“The Doctor,” an early short story by Andre Dubus, begins as winter passes into spring. Melting snow runs down slopes, onto roads, and resurrects brooks. Art Castagnetto wakes to crisp Saturday morning sunlight, and goes on a run. This is 1969, the cusp of the American running boom. Art doesn’t take to the track—he runs “on the shoulder of the road, which for the first half mile was bordered by woods, so that he breathed the scent of pines and, he believed, the sunlight in the air.” He is wearing a t-shirt and shorts; his sweat suit was ditched into the laundry basket, unneeded until the fall.
Andre Dubus was a writer of seasons and cycles: both atmospheric and liturgical. Born in 1936, he was trained by the Christian Brothers down in Lafayette, Louisiana, and would carry those cycles to Massachusetts, where he lived and taught for many years. His characters are usually Catholic. Often believers, they are defined by their ethnic, cultural Catholicism. Some are good people; all of them struggle and sin. They are often working people: down on their luck, and getting worse.
David R. Godine, Dubus’s longtime publisher, has recently released three anthologies of his fiction. They are nicely presented and arranged, and span his entire career, except for stories in Dancing After Hours, his final and weakest collection (that book was most notable for republishing “The Intruder,” his first story, which appeared in The Sewanee Review while Dubus was still in the Marine Corps). Godine is bringing back Dubus’s best work.
Dubus is well-known in writing programs. His stories are quite teachable: there is nothing inscrutable here. He was publishing at the same time as William H. Gass, John Barth, and Donald Barthelme, but disdained their literary pyrotechnics. You can see the flesh and skeleton of his stories, but they are never simple. And he only wrote one novel—The Lieutenant, his first book—so his work can be read, discussed, and appreciated in a single sitting. His stories are methodical, but never empty. Plot, precise language, ambiguity, complex characterization: it’s all there.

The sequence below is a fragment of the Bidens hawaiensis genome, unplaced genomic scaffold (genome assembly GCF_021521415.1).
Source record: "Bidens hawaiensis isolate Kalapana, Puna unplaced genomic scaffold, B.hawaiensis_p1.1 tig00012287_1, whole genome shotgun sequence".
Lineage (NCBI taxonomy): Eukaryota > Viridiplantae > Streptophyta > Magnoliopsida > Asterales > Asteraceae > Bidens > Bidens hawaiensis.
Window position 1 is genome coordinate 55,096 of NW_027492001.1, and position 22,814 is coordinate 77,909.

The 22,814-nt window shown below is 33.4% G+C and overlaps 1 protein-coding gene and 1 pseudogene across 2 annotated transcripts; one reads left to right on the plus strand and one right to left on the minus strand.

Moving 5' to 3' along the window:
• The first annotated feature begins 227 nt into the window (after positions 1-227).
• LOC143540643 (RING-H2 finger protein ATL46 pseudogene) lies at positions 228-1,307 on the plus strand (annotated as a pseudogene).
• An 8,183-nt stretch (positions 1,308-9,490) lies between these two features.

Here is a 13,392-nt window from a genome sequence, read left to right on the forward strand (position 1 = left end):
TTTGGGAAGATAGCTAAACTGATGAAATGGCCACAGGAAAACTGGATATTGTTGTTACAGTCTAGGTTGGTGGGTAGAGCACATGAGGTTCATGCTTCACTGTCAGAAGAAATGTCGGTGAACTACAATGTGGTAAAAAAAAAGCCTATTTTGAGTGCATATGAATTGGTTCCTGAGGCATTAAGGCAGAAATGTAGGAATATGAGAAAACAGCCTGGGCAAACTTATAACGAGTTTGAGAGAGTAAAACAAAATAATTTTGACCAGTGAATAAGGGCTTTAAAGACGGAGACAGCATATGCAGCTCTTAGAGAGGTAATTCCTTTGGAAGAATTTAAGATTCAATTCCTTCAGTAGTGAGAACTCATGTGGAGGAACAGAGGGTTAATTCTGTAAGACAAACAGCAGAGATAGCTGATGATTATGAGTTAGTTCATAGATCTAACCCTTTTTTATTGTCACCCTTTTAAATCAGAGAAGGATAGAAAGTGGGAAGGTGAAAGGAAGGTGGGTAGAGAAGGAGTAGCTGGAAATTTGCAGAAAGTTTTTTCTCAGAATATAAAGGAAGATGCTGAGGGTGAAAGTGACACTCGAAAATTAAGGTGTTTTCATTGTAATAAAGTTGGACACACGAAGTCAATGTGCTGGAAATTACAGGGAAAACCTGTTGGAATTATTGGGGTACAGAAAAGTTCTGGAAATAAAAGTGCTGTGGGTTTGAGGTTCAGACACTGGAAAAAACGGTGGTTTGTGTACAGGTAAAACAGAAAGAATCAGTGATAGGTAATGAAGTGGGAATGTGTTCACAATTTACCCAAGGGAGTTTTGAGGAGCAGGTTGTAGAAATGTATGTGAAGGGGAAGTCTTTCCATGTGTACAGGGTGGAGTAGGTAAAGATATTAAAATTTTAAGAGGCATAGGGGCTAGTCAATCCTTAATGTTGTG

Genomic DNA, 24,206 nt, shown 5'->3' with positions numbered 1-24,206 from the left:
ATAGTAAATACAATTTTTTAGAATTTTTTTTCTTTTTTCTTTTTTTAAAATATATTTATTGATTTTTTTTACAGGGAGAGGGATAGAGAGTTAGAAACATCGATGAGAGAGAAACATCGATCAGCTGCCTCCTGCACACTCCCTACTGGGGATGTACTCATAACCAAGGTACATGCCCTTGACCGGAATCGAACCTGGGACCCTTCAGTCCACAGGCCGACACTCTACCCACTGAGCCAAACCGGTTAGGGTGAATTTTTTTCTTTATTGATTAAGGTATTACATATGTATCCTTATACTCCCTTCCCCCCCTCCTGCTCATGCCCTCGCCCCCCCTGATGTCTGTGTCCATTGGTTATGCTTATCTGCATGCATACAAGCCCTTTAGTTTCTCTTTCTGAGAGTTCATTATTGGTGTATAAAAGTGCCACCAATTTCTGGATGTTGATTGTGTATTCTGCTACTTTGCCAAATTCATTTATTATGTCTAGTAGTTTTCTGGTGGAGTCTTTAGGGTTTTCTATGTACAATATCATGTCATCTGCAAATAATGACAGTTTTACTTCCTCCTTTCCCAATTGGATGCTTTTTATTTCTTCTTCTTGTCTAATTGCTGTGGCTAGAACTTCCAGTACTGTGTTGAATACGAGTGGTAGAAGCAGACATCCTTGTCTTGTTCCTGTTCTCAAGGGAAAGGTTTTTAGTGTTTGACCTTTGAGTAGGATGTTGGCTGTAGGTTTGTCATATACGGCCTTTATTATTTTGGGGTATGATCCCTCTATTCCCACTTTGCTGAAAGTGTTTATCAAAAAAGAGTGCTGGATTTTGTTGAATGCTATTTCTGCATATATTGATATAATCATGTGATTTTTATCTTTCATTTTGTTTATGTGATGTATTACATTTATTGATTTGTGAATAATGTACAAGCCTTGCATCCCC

Short story writers already know and respect Dubus. Why, then, do we need a re-issue of his stories in 2018? One reason is practical. His Selected Stories, published in 1995, included classic stories like “The Pretty Girl” and “A Father’s Story,” but missed “The Doctor,” “Bless Me, Father,” “Separate Flights,” and other short but unique stories that help round out Dubus’s canon. These new volumes offer the most comprehensive look yet at his fiction. They also offer the opportunity for fine introductions from Ann Beattie, Richard Russo, and Tobias Wolff—long essays that consider Dubus with care.
“The Doctor” appears in the first volume, We Don’t Live Here Anymore, which collects his first two books, Separate Flights and Adultery & Other Choices. Beattie’s introduction focuses on the importance of loneliness in Dubus’s fiction, and she’s right to consider this theme. “The Doctor” feels claustrophobic because we remain inside Art’s exasperated mind through Dubus’s patient third-person narration. She praises his female characters as “well conceived.” He remains “close” to them, and “lets us watch fairly conventional power struggles between men and women work out unexpectedly, because there is always the inclusion of fate.” Beattie also adds what amounts to a warning: “What Dubus observes, he clearly does not endorse.”
Dubus showed people at their worst, sometimes with only the faintest light of hope moving them forward. A spiritual emptiness plagues many of his characters. His story “In My Life” ends with the main character looking over her boyfriend’s shoulder in the bedroom, and “there was pale light at the window.” Readers of short fiction from the 70s and 80s might recognize that type of line. In 1983, Granta magazine editor Bill Buford coined the term “dirty realism” to describe a new fiction “emerging from America, and it is a fiction of a peculiar and haunting kind.” Buford claims this new fiction is distinctly American, but not in the traditional senses. It is not heroic or grand. It is neither experimental, nor historical. Instead, this fiction is “devoted to the local details, the nuances, the little disturbances in language and gesture.” These were “unadorned, unfurnished, low-rent tragedies about people who watch day-time television, read cheap romances or listen to country and western music.” Stories about waitresses, cashiers, construction workers. Stories about people in trouble. And perhaps most importantly, writers who had mastered the short story form.